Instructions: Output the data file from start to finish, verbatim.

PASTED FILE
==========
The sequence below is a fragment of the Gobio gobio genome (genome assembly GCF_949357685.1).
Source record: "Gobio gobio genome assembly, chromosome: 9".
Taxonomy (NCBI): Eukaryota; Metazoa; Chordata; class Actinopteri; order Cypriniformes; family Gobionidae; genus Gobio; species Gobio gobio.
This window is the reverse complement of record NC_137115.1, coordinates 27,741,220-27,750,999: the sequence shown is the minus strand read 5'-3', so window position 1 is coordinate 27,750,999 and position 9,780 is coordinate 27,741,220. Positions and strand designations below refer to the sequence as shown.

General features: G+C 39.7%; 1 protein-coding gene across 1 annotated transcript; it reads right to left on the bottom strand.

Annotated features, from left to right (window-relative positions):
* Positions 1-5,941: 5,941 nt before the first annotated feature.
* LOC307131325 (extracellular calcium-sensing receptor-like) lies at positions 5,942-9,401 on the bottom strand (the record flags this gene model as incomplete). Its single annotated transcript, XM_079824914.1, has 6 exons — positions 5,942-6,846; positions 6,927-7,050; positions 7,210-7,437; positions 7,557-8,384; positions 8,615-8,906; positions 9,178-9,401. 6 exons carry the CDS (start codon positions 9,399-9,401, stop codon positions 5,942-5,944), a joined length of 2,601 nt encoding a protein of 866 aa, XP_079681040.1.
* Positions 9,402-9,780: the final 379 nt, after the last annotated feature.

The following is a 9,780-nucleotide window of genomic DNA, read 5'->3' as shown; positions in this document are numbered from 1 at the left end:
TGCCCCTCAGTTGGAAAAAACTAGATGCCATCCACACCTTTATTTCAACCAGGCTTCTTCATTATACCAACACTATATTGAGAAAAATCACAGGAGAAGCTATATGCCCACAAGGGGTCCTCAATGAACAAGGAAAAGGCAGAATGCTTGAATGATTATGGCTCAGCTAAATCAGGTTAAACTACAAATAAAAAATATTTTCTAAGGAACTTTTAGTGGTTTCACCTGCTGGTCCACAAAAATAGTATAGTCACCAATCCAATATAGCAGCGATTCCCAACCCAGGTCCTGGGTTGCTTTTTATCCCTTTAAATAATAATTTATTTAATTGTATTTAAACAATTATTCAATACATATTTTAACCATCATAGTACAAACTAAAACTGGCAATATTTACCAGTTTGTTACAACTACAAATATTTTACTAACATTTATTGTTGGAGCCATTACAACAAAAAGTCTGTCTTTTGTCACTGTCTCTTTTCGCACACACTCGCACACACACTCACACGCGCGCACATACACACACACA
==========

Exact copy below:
The sequence below is a fragment of the Gobio gobio genome (genome assembly GCF_949357685.1).
Source record: "Gobio gobio genome assembly, chromosome: 9".
Taxonomy (NCBI): Eukaryota; Metazoa; Chordata; class Actinopteri; order Cypriniformes; family Gobionidae; genus Gobio; species Gobio gobio.
This window is the reverse complement of record NC_137115.1, coordinates 27,741,220-27,750,999: the sequence shown is the minus strand read 5'-3', so window position 1 is coordinate 27,750,999 and position 9,780 is coordinate 27,741,220. Positions and strand designations below refer to the sequence as shown.

General features: G+C 39.7%; 1 protein-coding gene across 1 annotated transcript; it reads right to left on the bottom strand.

Annotated features, from left to right (window-relative positions):
* Positions 1-5,941: 5,941 nt before the first annotated feature.
* LOC307131325 (extracellular calcium-sensing receptor-like) lies at positions 5,942-9,401 on the bottom strand (the record flags this gene model as incomplete). Its single annotated transcript, XM_079824914.1, has 6 exons — positions 5,942-6,846; positions 6,927-7,050; positions 7,210-7,437; positions 7,557-8,384; positions 8,615-8,906; positions 9,178-9,401. 6 exons carry the CDS (start codon positions 9,399-9,401, stop codon positions 5,942-5,944), a joined length of 2,601 nt encoding a protein of 866 aa, XP_079681040.1.
* Positions 9,402-9,780: the final 379 nt, after the last annotated feature.

The following is a 9,780-nucleotide window of genomic DNA, read 5'->3' as shown; positions in this document are numbered from 1 at the left end:
TGCCCCTCAGTTGGAAAAAACTAGATGCCATCCACACCTTTATTTCAACCAGGCTTCTTCATTATACCAACACTATATTGAGAAAAATCACAGGAGAAGCTATATGCCCACAAGGGGTCCTCAATGAACAAGGAAAAGGCAGAATGCTTGAATGATTATGGCTCAGCTAAATCAGGTTAAACTACAAATAAAAAATATTTTCTAAGGAACTTTTAGTGGTTTCACCTGCTGGTCCACAAAAATAGTATAGTCACCAATCCAATATAGCAGCGATTCCCAACCCAGGTCCTGGGTTGCTTTTTATCCCTTTAAATAATAATTTATTTAATTGTATTTAAACAATTATTCAATACATATTTTAACCATCATAGTACAAACTAAAACTGGCAATATTTACCAGTTTGTTACAACTACAAATATTTTACTAACATTTATTGTTGGAGCCATTACAACAAAAAGTCTGTCTTTTGTCACTGTCTCTTTTCGCACACACTCGCACACACACTCACACGCGCGCACATACACACACACA